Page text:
The center, with Gates as its first director, was itself a star of the event, which marked its inauguration. The center brings under one roof the W.E.B. Du Bois Research Institute, the Hiphop Archive & Research Institute, the Image of the Black Archive & Library, the Du Bois Review, Transition Magazine, the Neil L. and Angelica Zander Rudenstine Gallery, and the Hutchins Family Library. Four new entities will reside at the center, too: the Afro-Latin American Research Institute, the History Design Studio, the Program for the Study of Race & Gender in Science and Medicine, and the Ethelbert Cooper Gallery of African & African American Art.
The center made Glenn H. Hutchins ’77, J.D.-M.B.A. ’83, yet another star. He endowed the Hutchins Family Foundation, which made the center possible with a gift of $15 million.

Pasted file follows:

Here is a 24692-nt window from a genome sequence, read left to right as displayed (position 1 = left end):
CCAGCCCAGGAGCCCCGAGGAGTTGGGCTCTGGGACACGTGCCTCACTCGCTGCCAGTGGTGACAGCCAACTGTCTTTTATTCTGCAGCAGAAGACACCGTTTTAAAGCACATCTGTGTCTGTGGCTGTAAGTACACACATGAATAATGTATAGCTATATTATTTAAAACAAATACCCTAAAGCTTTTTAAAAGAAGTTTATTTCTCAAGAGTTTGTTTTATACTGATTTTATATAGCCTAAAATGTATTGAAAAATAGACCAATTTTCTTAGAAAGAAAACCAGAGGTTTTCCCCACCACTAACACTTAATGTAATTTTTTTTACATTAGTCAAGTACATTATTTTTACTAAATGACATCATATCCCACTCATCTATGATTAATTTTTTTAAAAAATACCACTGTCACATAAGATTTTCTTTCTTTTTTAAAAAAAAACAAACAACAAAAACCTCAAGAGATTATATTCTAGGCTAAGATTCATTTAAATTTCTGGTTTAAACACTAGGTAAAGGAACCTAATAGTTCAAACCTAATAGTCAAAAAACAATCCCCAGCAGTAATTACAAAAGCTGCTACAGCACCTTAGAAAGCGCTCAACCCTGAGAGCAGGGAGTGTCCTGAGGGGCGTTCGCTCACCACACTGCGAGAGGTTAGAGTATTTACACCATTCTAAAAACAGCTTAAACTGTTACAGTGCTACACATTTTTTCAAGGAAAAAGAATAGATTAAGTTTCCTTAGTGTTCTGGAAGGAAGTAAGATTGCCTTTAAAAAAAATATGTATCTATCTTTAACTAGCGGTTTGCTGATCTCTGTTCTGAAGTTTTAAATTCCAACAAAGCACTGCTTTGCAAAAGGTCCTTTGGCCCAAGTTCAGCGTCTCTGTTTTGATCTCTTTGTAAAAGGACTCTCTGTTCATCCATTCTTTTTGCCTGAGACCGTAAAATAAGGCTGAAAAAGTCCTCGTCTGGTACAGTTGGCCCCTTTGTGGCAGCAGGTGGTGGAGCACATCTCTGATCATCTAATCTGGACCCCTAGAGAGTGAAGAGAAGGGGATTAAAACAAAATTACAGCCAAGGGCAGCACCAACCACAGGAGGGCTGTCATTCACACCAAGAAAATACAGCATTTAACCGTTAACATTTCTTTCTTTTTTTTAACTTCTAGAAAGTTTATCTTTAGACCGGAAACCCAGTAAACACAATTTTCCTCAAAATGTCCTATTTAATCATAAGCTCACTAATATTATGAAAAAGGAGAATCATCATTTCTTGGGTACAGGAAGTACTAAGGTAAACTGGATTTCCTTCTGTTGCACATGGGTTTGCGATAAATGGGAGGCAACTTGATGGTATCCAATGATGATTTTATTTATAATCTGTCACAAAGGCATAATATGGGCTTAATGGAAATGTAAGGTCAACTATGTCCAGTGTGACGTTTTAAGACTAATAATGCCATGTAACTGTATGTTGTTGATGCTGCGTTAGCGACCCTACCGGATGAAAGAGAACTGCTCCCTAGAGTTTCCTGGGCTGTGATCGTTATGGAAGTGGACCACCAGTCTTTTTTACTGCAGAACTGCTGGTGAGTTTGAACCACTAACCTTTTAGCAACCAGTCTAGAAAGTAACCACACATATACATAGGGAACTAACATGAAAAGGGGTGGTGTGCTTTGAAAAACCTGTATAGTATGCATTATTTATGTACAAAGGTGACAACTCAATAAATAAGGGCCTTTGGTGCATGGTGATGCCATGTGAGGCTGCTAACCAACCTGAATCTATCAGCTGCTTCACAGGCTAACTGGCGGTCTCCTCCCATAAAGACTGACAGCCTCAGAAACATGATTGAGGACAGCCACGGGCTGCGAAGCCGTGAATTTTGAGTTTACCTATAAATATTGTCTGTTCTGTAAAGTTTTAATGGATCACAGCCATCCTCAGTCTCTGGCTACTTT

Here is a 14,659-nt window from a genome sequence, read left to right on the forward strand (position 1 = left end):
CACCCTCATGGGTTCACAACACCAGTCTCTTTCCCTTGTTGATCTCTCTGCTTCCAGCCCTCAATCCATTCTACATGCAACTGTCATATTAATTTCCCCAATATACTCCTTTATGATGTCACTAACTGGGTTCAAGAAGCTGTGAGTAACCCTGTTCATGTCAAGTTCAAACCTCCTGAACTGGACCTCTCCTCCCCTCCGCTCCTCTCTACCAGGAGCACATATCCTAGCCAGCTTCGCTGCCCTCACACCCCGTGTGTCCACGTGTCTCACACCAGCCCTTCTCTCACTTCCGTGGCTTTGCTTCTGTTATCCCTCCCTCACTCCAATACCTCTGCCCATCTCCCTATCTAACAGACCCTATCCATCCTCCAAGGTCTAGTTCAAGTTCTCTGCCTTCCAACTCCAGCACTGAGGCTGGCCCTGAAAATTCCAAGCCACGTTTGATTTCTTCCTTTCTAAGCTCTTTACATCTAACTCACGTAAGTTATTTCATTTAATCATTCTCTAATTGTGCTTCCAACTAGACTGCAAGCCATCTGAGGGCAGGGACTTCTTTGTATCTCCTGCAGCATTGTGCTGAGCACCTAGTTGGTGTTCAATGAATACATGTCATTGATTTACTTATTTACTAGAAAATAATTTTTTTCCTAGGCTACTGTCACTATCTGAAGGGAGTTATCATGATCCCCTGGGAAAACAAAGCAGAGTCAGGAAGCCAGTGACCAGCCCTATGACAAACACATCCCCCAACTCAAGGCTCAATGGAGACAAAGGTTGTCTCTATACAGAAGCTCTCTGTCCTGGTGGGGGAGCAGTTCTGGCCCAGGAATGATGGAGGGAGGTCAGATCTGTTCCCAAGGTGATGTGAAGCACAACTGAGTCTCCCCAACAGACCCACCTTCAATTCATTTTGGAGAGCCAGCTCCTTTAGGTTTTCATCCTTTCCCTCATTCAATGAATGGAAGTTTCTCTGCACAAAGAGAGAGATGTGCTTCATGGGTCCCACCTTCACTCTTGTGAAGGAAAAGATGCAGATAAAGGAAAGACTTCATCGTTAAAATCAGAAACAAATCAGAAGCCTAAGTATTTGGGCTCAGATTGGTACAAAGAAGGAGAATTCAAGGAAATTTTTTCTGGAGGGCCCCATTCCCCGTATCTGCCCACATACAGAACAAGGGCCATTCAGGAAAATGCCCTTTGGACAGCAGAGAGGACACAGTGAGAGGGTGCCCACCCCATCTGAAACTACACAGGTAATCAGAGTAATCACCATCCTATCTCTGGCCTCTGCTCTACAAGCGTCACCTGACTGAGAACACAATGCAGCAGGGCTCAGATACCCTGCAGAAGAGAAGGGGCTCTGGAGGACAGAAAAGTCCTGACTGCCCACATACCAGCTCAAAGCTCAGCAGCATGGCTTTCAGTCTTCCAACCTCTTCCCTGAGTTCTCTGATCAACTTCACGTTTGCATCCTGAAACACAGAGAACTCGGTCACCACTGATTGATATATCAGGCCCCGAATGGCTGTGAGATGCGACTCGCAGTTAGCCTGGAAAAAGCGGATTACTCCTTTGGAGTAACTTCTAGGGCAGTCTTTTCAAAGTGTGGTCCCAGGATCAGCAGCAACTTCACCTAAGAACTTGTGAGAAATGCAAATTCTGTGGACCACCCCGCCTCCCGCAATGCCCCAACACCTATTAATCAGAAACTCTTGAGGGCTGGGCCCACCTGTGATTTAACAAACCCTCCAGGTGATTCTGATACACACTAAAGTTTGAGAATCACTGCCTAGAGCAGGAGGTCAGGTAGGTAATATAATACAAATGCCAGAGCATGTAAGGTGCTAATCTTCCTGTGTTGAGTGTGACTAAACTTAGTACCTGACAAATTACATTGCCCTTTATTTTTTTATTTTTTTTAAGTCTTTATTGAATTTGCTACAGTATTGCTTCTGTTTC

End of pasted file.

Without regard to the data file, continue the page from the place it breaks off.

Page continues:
Gates, who is also the Alphonse Fletcher University Professor at Harvard University, started the ceremony with a long historical introduction on African-Americans at the University, a look at “fair Harvard,” he said, “and not-so-fair Harvard,” where there were no black graduates of the College for its first 234 years. (The first was Richard T. Greener in 1870. The first professional degrees — in law, medicine, and dentistry — had been awarded to three black men the year before.)
Gates also made much of Sanders, sketching an arc of progress from 1869 to the present. It was in “this august space,” he said, that “two seminal events” took place more than a century ago, putting Harvard on a path to racial justice: an 1890 Commencement address by Du Bois (on Jefferson Davis), and, in 1896, the first Harvard honorary degree conferred on a black man, Booker T. Washington. (The year before, Du Bois had become Harvard’s first African-American Ph.D.)
Hutchins took the podium next, thanking Gates after his lengthy history lesson for “the wonderful words,” and then promising — to laughter — to say fewer of them. Apologizing to Spielberg, he showed a video about the Hutchins Center.